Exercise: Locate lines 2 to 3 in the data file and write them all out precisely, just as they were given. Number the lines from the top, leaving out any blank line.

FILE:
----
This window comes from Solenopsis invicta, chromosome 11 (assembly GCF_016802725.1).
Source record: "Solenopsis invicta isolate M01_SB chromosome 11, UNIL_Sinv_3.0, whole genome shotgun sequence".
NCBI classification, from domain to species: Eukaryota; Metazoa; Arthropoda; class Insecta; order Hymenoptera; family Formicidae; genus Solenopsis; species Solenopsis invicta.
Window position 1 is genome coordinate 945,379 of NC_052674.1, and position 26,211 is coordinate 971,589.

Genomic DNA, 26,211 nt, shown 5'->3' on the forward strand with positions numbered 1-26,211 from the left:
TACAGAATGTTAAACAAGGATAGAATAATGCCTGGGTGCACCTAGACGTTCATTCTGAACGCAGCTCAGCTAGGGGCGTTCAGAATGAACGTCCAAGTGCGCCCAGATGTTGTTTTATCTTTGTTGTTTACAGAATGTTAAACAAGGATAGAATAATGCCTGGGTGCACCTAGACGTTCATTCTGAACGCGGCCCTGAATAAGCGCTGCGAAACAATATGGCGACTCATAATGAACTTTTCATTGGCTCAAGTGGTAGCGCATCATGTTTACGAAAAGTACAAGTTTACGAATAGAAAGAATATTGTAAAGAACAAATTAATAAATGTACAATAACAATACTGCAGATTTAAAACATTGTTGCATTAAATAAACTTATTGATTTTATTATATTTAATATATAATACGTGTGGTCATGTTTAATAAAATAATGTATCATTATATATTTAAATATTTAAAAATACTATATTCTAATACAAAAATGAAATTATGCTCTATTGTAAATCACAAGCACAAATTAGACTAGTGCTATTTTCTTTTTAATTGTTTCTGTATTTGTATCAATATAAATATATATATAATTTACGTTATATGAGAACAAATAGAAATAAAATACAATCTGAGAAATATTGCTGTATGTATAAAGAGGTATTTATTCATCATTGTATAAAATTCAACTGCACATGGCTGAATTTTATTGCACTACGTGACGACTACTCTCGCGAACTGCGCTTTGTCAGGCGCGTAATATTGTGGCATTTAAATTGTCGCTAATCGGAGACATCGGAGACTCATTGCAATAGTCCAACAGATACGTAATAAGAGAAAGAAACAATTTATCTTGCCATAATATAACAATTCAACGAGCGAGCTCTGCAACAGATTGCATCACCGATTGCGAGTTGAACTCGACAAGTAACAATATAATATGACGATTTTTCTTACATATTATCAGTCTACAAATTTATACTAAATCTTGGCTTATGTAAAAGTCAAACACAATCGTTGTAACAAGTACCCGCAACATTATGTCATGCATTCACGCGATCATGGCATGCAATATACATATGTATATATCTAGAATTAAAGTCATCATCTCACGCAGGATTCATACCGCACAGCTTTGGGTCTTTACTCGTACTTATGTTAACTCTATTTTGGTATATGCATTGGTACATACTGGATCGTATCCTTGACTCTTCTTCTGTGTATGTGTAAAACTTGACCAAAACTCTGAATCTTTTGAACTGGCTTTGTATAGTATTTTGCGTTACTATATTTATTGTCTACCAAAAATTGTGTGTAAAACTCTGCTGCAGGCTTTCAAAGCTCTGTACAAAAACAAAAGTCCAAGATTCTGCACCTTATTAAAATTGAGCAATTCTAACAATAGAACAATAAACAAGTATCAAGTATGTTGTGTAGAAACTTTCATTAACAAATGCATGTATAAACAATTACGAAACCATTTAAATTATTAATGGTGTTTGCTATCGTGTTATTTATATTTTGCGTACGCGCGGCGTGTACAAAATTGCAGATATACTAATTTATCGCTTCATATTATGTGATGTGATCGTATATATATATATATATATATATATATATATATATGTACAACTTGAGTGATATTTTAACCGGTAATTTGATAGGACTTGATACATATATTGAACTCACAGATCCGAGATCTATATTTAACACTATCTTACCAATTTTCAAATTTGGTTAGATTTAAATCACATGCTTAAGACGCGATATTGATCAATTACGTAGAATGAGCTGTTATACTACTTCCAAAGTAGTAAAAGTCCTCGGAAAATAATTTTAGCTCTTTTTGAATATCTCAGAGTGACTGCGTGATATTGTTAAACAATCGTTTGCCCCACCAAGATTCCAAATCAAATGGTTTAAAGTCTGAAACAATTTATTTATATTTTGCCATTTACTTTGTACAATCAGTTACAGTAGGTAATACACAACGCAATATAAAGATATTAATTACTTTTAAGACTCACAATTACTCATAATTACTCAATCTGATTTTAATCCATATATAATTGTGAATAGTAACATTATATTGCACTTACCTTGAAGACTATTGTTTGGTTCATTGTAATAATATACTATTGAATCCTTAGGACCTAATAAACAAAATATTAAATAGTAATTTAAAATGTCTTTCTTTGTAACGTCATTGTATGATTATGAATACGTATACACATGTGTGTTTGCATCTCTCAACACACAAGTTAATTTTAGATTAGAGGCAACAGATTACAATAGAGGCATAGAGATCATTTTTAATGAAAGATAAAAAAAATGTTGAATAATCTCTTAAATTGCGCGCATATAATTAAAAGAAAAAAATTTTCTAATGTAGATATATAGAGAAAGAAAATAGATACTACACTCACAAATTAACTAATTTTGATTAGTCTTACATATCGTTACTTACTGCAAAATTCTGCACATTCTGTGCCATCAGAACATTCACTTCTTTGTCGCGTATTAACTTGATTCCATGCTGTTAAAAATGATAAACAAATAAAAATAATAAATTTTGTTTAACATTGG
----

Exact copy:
Source record: "Solenopsis invicta isolate M01_SB chromosome 11, UNIL_Sinv_3.0, whole genome shotgun sequence".
NCBI classification, from domain to species: Eukaryota; Metazoa; Arthropoda; class Insecta; order Hymenoptera; family Formicidae; genus Solenopsis; species Solenopsis invicta.